Solving the problems of the climate emergency

21 July 2023

Of late I have been drawn to saying that the problem of the climate emergency is no longer one of scientific proof, but of effective communication. Outside of David Attenborough and, for a younger demographic in the main, Greta Thunberg, little that is said seems to really stick. I could spend days talking through why that may be, (feel free to email [email protected] if you fancy discussing that one), but for those reading this who don’t have the time, here is why music is so important in this crucial moment with a few examples.

The scramble to secure Taylor Swift tickets may not be an obvious starting point here but, for me, it illustrates perfectly that still present ability of some of our biggest stars to command the zeitgeist completely for a period of time. In a 24-hour rolling news world that is incredibly powerful. In the fan reaction and dedication to securing tickets we see not just the need to be close to their favourite artist but a sense of community amongst fans that reminds me of the power of music to bring disparate people together.

And it’s not just the younger fans that have this impulse now. Given my age and connections on social is it any wonder that my last two weekends were commandeered in postings from friends, acquaintances, and near strangers from the Pulp and Blur shows. Aside from time capsuling me back to 1995 or so, (alongside the Britpop doc on 6 Music which is here incidentally and great listening for those of a certain vintage), the stories of old friends meeting up and the sheer joy that radiated from the posts emphasised that pop music, our music, is now not just a youth concern.

The summer is a great visual amplifier of just how popular pop music has become. In the last few weeks we have seen a clutch of headline stories around the financial contribution of outdoor events to regional economies with 1 million people out at a gig last weekend in London (London’s music scene roars back as more than 1 million people attend live music events across the capital in one week | London City Hall), and this week’s UK Music report showing 14.4 million ‘music tourists’ for UK live events in 2022.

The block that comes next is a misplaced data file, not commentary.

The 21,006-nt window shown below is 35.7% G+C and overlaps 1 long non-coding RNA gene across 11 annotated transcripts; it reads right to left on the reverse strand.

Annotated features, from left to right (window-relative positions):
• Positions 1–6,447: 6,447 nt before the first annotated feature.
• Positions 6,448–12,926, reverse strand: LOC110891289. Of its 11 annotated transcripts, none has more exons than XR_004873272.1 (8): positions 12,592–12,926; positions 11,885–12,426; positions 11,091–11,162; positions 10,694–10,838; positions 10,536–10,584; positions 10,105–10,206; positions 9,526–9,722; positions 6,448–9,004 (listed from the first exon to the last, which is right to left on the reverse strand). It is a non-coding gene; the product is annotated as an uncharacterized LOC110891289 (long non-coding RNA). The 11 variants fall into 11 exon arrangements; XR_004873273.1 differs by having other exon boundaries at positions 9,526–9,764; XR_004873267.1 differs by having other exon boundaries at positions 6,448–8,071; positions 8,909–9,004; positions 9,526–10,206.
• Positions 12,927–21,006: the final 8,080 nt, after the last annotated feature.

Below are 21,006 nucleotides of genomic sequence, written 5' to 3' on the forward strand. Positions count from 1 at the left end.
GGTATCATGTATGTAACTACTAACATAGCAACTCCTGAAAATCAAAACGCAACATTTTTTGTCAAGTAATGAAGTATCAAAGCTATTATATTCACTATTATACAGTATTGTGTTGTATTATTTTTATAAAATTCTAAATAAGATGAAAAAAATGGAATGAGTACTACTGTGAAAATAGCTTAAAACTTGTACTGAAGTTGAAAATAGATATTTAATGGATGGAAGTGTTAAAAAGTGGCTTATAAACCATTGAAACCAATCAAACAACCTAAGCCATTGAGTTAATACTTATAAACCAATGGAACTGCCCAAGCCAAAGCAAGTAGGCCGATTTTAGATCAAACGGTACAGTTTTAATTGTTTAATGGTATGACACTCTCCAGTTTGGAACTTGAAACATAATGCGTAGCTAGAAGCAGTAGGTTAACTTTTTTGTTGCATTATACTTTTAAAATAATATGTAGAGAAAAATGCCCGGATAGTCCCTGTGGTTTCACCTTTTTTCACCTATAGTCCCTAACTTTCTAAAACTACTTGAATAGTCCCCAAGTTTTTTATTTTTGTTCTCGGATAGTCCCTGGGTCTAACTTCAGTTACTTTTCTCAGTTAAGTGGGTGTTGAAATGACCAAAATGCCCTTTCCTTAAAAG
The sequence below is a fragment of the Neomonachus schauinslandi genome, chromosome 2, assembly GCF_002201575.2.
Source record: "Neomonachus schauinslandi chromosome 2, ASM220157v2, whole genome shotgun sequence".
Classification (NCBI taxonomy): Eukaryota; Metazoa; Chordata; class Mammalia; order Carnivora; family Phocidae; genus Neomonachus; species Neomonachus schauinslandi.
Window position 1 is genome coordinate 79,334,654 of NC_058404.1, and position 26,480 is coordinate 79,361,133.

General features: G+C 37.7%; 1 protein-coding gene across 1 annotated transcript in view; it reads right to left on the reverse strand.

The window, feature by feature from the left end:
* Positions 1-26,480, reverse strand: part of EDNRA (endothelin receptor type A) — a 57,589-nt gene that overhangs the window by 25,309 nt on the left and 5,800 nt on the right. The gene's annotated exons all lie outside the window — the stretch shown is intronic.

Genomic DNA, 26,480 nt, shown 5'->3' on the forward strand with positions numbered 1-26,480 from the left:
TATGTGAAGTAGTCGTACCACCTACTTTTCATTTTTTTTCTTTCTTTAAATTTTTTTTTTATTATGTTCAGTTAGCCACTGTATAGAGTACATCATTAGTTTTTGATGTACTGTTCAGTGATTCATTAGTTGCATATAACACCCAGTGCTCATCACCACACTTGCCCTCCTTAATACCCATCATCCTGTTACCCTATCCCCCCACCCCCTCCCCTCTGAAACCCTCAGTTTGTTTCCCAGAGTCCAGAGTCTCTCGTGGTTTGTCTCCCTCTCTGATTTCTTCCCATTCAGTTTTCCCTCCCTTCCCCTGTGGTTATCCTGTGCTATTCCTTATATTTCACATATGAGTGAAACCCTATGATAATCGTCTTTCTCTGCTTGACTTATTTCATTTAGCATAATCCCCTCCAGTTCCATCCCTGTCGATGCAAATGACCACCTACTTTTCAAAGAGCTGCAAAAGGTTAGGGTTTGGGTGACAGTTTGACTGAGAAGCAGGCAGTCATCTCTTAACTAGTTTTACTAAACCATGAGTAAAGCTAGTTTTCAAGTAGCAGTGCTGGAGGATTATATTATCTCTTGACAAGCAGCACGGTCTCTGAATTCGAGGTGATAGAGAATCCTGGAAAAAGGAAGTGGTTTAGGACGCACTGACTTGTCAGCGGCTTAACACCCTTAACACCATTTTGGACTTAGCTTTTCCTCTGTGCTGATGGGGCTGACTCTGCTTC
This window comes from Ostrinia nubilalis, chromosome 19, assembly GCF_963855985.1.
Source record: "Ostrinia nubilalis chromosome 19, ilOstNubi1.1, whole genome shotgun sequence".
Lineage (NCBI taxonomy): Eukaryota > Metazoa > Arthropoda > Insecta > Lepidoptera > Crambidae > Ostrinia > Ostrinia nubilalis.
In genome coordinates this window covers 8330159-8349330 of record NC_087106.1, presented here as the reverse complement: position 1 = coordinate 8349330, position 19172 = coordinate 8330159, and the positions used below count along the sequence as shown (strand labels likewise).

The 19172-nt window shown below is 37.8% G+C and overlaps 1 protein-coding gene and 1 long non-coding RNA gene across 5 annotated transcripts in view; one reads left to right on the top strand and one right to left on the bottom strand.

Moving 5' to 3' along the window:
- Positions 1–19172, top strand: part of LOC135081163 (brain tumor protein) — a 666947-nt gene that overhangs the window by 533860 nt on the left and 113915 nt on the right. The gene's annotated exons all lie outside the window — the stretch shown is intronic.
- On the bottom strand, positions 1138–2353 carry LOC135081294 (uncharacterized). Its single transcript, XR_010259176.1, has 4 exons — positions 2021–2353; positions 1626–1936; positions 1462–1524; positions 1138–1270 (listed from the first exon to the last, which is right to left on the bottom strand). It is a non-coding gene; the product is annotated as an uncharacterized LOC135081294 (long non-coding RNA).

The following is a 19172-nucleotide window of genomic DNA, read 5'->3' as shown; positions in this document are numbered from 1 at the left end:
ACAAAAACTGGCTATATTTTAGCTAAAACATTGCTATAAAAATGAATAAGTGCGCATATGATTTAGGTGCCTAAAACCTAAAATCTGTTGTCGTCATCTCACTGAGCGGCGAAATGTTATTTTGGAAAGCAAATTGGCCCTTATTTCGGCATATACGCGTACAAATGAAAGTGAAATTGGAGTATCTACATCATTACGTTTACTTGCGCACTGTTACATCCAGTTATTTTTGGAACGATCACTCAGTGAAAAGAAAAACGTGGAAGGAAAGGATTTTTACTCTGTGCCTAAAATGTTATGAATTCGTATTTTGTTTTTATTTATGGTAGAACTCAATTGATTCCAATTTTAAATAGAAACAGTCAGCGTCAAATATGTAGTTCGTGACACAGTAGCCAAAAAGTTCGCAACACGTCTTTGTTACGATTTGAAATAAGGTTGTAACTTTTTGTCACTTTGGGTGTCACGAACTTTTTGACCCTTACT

And here is a perfect moment to address that communication problem, because, let’s be honest, it’s not getting any easier to be positive, is it? More record temperatures, killer floods in South Korea, fires in Southern Europe. All those chickens starting to come home to roost.

But it’s at exactly this point that we need to be more positive, to double down on optimism and see the potential for a real solution.

So here is my challenge to all of you who care. Which I believe is a lot of you in the music community.

Let’s work together to combine that amazing reach that we have already seen over the summer of our live events and the incredible power of artists to inspire and motivate and the window of positivity that our shows generate in music lovers to reframe this conversation.

Let’s talk about how we can solve this problem.

Let’s talk about how the roar of a stadium or a festival can be translated into a voice for change towards those in key positions.

Let’s support the artists who are ready to speak, the festivals and touring crews that are already making the changes on the ground, the campaigners that are ready to partner with music to inspire the public.

Let’s collectively create that positive future where we sustain and nurture the natural world and protect and empower those currently being worst affected by the climate emergency.


We already know the problem.

We already know the solutions.

We have the solutions to hand.

All we need now is the will to do it.